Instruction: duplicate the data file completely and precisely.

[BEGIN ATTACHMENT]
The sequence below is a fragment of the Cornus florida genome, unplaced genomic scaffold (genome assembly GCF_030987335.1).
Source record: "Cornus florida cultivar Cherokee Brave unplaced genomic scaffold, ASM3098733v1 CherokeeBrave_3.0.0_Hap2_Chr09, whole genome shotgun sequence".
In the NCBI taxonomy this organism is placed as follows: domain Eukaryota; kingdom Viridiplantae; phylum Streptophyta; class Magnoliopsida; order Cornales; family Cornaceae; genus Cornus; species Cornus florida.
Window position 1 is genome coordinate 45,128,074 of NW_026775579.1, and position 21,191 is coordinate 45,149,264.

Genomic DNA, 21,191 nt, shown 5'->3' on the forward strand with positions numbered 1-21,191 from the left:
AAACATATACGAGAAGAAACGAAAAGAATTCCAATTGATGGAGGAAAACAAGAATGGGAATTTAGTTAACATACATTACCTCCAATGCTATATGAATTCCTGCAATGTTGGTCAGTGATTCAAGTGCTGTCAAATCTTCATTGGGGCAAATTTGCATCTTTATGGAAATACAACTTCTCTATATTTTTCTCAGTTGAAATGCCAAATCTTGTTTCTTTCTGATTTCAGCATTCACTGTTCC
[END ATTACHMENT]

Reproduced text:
The sequence below is a fragment of the Cornus florida genome, unplaced genomic scaffold (genome assembly GCF_030987335.1).
Source record: "Cornus florida cultivar Cherokee Brave unplaced genomic scaffold, ASM3098733v1 CherokeeBrave_3.0.0_Hap2_Chr09, whole genome shotgun sequence".
In the NCBI taxonomy this organism is placed as follows: domain Eukaryota; kingdom Viridiplantae; phylum Streptophyta; class Magnoliopsida; order Cornales; family Cornaceae; genus Cornus; species Cornus florida.
Window position 1 is genome coordinate 45,128,074 of NW_026775579.1, and position 21,191 is coordinate 45,149,264.

Genomic DNA, 21,191 nt, shown 5'->3' on the forward strand with positions numbered 1-21,191 from the left:
AAACATATACGAGAAGAAACGAAAAGAATTCCAATTGATGGAGGAAAACAAGAATGGGAATTTAGTTAACATACATTACCTCCAATGCTATATGAATTCCTGCAATGTTGGTCAGTGATTCAAGTGCTGTCAAATCTTCATTGGGGCAAATTTGCATCTTTATGGAAATACAACTTCTCTATATTTTTCTCAGTTGAAATGCCAAATCTTGTTTCTTTCTGATTTCAGCATTCACTGTTCC